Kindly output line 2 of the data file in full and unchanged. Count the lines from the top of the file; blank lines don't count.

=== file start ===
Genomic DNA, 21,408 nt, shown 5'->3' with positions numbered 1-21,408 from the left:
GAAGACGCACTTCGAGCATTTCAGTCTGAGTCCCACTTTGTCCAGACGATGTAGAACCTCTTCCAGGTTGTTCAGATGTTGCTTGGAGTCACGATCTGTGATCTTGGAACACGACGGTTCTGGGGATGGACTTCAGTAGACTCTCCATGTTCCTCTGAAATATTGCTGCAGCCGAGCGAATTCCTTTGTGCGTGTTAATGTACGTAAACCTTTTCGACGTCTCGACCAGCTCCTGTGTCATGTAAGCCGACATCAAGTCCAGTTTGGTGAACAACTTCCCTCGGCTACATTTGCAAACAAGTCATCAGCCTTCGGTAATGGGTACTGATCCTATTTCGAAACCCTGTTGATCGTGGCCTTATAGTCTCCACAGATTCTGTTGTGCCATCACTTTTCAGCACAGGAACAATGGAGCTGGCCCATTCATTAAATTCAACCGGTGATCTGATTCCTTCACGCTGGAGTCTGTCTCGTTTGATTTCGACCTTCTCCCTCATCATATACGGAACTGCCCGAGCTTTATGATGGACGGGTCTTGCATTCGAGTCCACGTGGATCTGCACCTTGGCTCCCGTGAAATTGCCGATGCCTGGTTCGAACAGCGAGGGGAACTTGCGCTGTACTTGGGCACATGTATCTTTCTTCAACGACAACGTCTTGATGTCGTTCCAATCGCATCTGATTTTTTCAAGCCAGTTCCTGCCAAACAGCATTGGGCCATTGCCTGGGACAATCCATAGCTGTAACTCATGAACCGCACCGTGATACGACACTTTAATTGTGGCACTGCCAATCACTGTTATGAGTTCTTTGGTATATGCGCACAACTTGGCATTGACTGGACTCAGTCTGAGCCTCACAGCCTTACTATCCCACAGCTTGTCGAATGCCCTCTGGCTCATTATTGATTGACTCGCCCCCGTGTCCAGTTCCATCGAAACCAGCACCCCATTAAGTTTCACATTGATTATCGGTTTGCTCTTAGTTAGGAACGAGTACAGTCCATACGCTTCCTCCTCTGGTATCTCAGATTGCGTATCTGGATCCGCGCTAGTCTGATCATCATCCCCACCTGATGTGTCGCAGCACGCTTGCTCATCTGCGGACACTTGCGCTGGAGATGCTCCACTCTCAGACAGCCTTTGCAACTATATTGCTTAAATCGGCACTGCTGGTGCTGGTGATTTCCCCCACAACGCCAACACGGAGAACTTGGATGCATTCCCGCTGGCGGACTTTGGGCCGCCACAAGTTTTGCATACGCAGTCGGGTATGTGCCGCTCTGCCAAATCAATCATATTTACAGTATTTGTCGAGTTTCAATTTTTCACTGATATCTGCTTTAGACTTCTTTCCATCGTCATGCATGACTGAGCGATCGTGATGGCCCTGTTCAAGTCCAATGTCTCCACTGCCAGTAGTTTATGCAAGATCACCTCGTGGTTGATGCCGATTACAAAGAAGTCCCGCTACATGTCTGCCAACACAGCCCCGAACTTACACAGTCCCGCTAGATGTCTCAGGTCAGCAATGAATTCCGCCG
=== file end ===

GAAGACGCACTTCGAGCATTTCAGTCTGAGTCCCACTTTGTCCAGACGATGTAGAACCTCTTCCAGGTTGTTCAGATGTTGCTTGGAGTCACGATCTGTGATCTTGGAACACGACGGTTCTGGGGATGGACTTCAGTAGACTCTCCATGTTCCTCTGAAATATTGCTGCAGCCGAGCGAATTCCTTTGTGCGTGTTAATGTACGTAAACCTTTTCGACGTCTCGACCAGCTCCTGTGTCATGTAAGCCGACATCAAGTCCAGTTTGGTGAACAACTTCCCTCGGCTACATTTGCAAACAAGTCATCAGCCTTCGGTAATGGGTACTGATCCTATTTCGAAACCCTGTTGATCGTGGCCTTATAGTCTCCACAGATTCTGTTGTGCCATCACTTTTCAGCACAGGAACAATGGAGCTGGCCCATTCATTAAATTCAACCGGTGATCTGATTCCTTCACGCTGGAGTCTGTCTCGTTTGATTTCGACCTTCTCCCTCATCATATACGGAACTGCCCGAGCTTTATGATGGACGGGTCTTGCATTCGAGTCCACGTGGATCTGCACCTTGGCTCCCGTGAAATTGCCGATGCCTGGTTCGAACAGCGAGGGGAACTTGCGCTGTACTTGGGCACATGTATCTTTCTTCAACGACAACGTCTTGATGTCGTTCCAATCGCATCTGATTTTTTCAAGCCAGTTCCTGCCAAACAGCATTGGGCCATTGCCTGGGACAATCCATAGCTGTAACTCATGAACCGCACCGTGATACGACACTTTAATTGTGGCACTGCCAATCACTGTTATGAGTTCTTTGGTATATGCGCACAACTTGGCATTGACTGGACTCAGTCTGAGCCTCACAGCCTTACTATCCCACAGCTTGTCGAATGCCCTCTGGCTCATTATTGATTGACTCGCCCCCGTGTCCAGTTCCATCGAAACCAGCACCCCATTAAGTTTCACATTGATTATCGGTTTGCTCTTAGTTAGGAACGAGTACAGTCCATACGCTTCCTCCTCTGGTATCTCAGATTGCGTATCTGGATCCGCGCTAGTCTGATCATCATCCCCACCTGATGTGTCGCAGCACGCTTGCTCATCTGCGGACACTTGCGCTGGAGATGCTCCACTCTCAGACAGCCTTTGCAACTATATTGCTTAAATCGGCACTGCTGGTGCTGGTGATTTCCCCCACAACGCCAACACGGAGAACTTGGATGCATTCCCGCTGGCGGACTTTGGGCCGCCACAAGTTTTGCATACGCAGTCGGGTATGTGCCGCTCTGCCAAATCAATCATATTTACAGTATTTGTCGAGTTTCAATTTTTCACTGATATCTGCTTTAGACTTCTTTCCATCGTCATGCATGACTGAGCGATCGTGATGGCCCTGTTCAAGTCCAATGTCTCCACTGCCAGTAGTTTATGCAAGATCACCTCGTGGTTGATGCCGATTACAAAGAAGTCCCGCTACATGTCTGCCAACACAGCCCCGAACTTACACAGTCCCGCTAGATGTCTCAGGTCAGCAATGAATTCCGCCG